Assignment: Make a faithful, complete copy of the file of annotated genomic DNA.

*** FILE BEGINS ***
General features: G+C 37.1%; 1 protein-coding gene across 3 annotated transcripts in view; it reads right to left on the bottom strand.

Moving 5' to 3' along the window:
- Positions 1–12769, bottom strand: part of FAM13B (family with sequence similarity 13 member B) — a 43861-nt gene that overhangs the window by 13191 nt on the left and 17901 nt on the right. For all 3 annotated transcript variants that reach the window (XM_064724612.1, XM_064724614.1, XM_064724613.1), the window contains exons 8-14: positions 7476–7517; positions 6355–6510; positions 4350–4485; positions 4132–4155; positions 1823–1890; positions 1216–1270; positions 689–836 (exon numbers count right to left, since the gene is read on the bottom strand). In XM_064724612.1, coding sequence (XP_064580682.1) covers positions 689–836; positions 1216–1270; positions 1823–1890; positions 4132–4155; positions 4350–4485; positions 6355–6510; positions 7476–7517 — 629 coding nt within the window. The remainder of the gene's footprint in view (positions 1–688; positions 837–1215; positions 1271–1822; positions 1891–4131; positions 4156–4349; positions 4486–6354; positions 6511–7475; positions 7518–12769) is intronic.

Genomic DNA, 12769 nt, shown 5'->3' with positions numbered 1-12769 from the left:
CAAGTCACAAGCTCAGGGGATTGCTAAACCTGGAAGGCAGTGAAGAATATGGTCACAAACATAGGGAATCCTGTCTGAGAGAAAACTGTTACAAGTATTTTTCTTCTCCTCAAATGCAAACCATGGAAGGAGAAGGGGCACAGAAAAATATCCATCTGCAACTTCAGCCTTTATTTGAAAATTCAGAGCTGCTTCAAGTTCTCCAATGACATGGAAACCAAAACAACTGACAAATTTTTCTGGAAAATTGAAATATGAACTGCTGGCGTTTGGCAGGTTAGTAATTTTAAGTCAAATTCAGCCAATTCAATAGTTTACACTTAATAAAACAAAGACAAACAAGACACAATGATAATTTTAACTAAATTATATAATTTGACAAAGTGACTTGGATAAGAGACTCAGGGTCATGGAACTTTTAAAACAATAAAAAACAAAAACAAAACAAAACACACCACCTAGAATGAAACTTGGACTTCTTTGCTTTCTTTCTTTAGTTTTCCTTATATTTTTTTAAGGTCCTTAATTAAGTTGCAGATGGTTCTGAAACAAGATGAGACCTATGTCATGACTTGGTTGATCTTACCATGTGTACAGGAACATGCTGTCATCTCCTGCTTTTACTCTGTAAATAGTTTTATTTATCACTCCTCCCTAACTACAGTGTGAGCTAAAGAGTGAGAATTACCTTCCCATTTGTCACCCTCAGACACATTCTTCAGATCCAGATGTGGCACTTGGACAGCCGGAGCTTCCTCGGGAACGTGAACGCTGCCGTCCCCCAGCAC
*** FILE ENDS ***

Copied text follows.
General features: G+C 37.1%; 1 protein-coding gene across 3 annotated transcripts in view; it reads right to left on the bottom strand.

Moving 5' to 3' along the window:
- Positions 1–12769, bottom strand: part of FAM13B (family with sequence similarity 13 member B) — a 43861-nt gene that overhangs the window by 13191 nt on the left and 17901 nt on the right. For all 3 annotated transcript variants that reach the window (XM_064724612.1, XM_064724614.1, XM_064724613.1), the window contains exons 8-14: positions 7476–7517; positions 6355–6510; positions 4350–4485; positions 4132–4155; positions 1823–1890; positions 1216–1270; positions 689–836 (exon numbers count right to left, since the gene is read on the bottom strand). In XM_064724612.1, coding sequence (XP_064580682.1) covers positions 689–836; positions 1216–1270; positions 1823–1890; positions 4132–4155; positions 4350–4485; positions 6355–6510; positions 7476–7517 — 629 coding nt within the window. The remainder of the gene's footprint in view (positions 1–688; positions 837–1215; positions 1271–1822; positions 1891–4131; positions 4156–4349; positions 4486–6354; positions 6511–7475; positions 7518–12769) is intronic.

Genomic DNA, 12769 nt, shown 5'->3' with positions numbered 1-12769 from the left:
CAAGTCACAAGCTCAGGGGATTGCTAAACCTGGAAGGCAGTGAAGAATATGGTCACAAACATAGGGAATCCTGTCTGAGAGAAAACTGTTACAAGTATTTTTCTTCTCCTCAAATGCAAACCATGGAAGGAGAAGGGGCACAGAAAAATATCCATCTGCAACTTCAGCCTTTATTTGAAAATTCAGAGCTGCTTCAAGTTCTCCAATGACATGGAAACCAAAACAACTGACAAATTTTTCTGGAAAATTGAAATATGAACTGCTGGCGTTTGGCAGGTTAGTAATTTTAAGTCAAATTCAGCCAATTCAATAGTTTACACTTAATAAAACAAAGACAAACAAGACACAATGATAATTTTAACTAAATTATATAATTTGACAAAGTGACTTGGATAAGAGACTCAGGGTCATGGAACTTTTAAAACAATAAAAAACAAAAACAAAACAAAACACACCACCTAGAATGAAACTTGGACTTCTTTGCTTTCTTTCTTTAGTTTTCCTTATATTTTTTTAAGGTCCTTAATTAAGTTGCAGATGGTTCTGAAACAAGATGAGACCTATGTCATGACTTGGTTGATCTTACCATGTGTACAGGAACATGCTGTCATCTCCTGCTTTTACTCTGTAAATAGTTTTATTTATCACTCCTCCCTAACTACAGTGTGAGCTAAAGAGTGAGAATTACCTTCCCATTTGTCACCCTCAGACACATTCTTCAGATCCAGATGTGGCACTTGGACAGCCGGAGCTTCCTCGGGAACGTGAACGCTGCCGTCCCCCAGCAC